Review of Strange History

September 23, 2016 Book Reviews 3

Review of Strange History

I received this book for free from Netgalley in exchange for an honest review. This does not affect my opinion of the book or the content of my review.

Strange History Genres: Coffee Table read
Published by Printers Row Pages: 417
Format: eARC
Source: Netgalley

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From the 20th century to the Old West, from the Age of Enlightenment to the Dark Ages, from ancient cultures all the way back to the dawn of time, Strange History is overflowing with mysterious artifacts, macabre legends, kooky inventions, reality-challenged rulers, boneheaded blunders, and mind-blowing facts. Read about…

*The curse of Macbeth
*Stupid history: Hollywood style
*The secret LSD experiments of the 1960s
*In search of the lost “Cloud People” of Peru
*The Swedish queen who declared war on fleas
*Unearthing the past with the Outhouse Detectives
*The Apollo astronaut who swears he saw a UFO
*How to brew a batch of 5,000-year-old beer
*The brutal bloodbaths at Rome’s Coliseum
*Ghostly soup from ancient China
*The bathroom of the 1970s

And much, much more

 smartfunny freaky

What I thought of this book

This is one of those coffee table books full of fun and strange little bits of history from around the world.

It was a lot of fun to read and had some really really strange things and it made me laugh out loud.

In case you ever need a magical curse here are a few:

May the desert wind blow angry scorpions up your robe.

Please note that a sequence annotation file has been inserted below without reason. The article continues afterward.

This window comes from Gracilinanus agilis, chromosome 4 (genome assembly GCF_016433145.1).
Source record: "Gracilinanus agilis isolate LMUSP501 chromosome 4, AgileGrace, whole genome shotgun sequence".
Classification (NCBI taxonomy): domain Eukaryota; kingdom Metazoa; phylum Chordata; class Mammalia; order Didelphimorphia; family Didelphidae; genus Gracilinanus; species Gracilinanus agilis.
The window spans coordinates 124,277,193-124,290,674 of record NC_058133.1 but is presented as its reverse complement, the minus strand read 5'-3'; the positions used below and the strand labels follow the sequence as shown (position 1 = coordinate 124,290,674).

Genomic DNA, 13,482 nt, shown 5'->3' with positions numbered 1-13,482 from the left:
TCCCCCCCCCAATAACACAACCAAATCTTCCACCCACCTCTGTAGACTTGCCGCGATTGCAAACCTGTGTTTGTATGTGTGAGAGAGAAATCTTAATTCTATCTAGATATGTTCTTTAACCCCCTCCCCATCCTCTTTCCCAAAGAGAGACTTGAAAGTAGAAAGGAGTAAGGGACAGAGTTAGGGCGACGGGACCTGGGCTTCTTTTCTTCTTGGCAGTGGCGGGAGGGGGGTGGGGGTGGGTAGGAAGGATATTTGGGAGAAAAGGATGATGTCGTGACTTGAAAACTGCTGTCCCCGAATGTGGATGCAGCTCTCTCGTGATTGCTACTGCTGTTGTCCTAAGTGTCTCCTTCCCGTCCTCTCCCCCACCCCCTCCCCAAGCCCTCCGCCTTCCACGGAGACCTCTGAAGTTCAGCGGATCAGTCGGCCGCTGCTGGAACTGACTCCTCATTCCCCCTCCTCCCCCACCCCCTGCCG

May a family of ferrets nest in your knickers.

There is a lot of fun facts about really strange laws and weird things that the aristocracy did a long time ago. Talks about Vlad the Impaler and strange toys (shrinking head kit)

It’s a book that you don’t have to read all at once and can take in little tidbits at a time. If you like funny historical facts then you will probably enjoy this book. Recommended for a laugh!

Random Fact: License plates came before cares- they were used on horse-drawn carriages in 1884.
Ceasar Salad: It was invented in the 1920s by Italian-born restaurateur Caesar Cardini in San Diego during a busy Fourth of July celebration when kitchen supplies were running low.

Orange Julius: Also from the 1920s, the Orange Julius is a sweetened, icy orange drink. It was first sold by Julius Freed. Customers would line up and shout, “Give me an orange, Julius!”

From things not named after Julius Ceasar.

Reading Challenge

Reading this book contributed to these challenges:

  • Netgalley Reading Challenge 2016
  • New Release Challenge 2016
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